Student Newsroom

Turkish, Syrian students join in relief efforts for Earthquakes in Turkey and Syria


Turkish University of Illinois student Sammy Sleek purchases a plate of pasta salad at the Turkish Student Association’s bake sale at University of Illinois. The association held the bake sale Feb. 15 to raise money for earthquake victims in Turkey. Nour Longi

After a 7.8 magnitude earthquake swept through Turkey and Syria on Feb. 6, Turkish and Syrian students at the University of Illinois at Urbana-Champaign said they have been feeling helpless watching from thousands of miles away.

They’ve been joining relief efforts in response.

Starting in mid-February, different registered student organizations raised awareness for the earthquake’s effects and collected donations on campus. 

“Although we live far away from our home country, we are still strongly linked,” said Asena Gelisli, the president of the Turkish Student Association. “We still have this bond to our home country.

“We have friends. We have family there. We want to help in any way we can.” 

The Turkish Student Association sold an array of baked goods and Turkish coffee and tea outside of the Illini Union on the Main Quad to raise money for the victims in Turkey.

Amnesty International joined the association on the quad to raise money for the victims in Syria, as well. 

“Even an amount of five dollars matters a lot,” Gelisi said. “With $5, you can buy 10 loaves of bread, blankets, flashlights, some clothes.”

According to the Washington Post, the death toll is 46,000, but the number continues to rise. Another earthquake hit the same region on Feb. 21.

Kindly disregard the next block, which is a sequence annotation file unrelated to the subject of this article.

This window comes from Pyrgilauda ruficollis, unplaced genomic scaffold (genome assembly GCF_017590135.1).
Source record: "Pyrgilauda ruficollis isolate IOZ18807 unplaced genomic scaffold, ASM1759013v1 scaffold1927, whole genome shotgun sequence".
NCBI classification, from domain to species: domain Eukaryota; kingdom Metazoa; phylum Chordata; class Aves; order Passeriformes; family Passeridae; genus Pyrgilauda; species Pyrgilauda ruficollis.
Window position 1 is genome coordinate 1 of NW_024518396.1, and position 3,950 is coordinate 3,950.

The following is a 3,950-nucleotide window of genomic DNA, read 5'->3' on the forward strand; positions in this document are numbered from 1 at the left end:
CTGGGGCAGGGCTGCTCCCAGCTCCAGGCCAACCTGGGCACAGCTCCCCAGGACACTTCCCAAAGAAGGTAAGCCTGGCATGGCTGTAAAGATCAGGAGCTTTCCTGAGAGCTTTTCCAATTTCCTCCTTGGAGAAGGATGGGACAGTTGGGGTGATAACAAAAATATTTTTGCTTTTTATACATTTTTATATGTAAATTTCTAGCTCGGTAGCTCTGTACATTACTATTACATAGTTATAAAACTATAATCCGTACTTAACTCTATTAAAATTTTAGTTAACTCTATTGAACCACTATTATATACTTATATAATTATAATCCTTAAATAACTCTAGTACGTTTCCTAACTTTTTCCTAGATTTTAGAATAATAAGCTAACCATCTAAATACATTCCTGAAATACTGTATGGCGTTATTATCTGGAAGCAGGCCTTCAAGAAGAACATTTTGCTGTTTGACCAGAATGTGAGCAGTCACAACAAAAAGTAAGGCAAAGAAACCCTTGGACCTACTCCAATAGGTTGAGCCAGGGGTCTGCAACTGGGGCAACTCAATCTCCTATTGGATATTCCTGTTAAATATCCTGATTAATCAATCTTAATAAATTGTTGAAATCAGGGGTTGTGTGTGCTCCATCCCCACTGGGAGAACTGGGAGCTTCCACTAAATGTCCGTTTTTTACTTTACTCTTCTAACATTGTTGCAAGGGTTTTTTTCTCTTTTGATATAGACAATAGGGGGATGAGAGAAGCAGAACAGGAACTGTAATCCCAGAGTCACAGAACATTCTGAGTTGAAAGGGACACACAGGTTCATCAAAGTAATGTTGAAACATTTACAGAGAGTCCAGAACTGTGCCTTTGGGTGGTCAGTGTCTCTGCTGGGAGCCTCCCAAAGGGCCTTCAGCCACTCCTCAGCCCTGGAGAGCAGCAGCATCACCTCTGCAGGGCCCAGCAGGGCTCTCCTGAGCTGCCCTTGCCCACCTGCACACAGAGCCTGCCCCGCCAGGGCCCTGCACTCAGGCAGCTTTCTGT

Many students said it is hard to continue with coursework and everyday life as they worry if someone they know will be a part of the rising death toll. 

After news of the earthquake broke, the university’s Office of Student Affairs sent an email with a list of resources to international students from the area.

However, many Turkish and Syrian students said they want the university to do more to show support. 

“They should emphasize this because some people haven’t heard it yet,” Gelisli said. “They should make an official announcement on their website.

“They should send mass emails, and they should let people know about donation channels.”

Some Turkish students said they have been sending emails to university officials without getting a response.

University spokesperson Robin Kaler said the university is moving away from sending mass emails about world events to the entire campus.

“We are finding that they have become ineffective and sometimes create even more distress for individuals in our community,” Kaler said in an email. “Instead, we offer targeted support to members of our community we identify as most likely affected by such events and reach out directly to connect them to resources.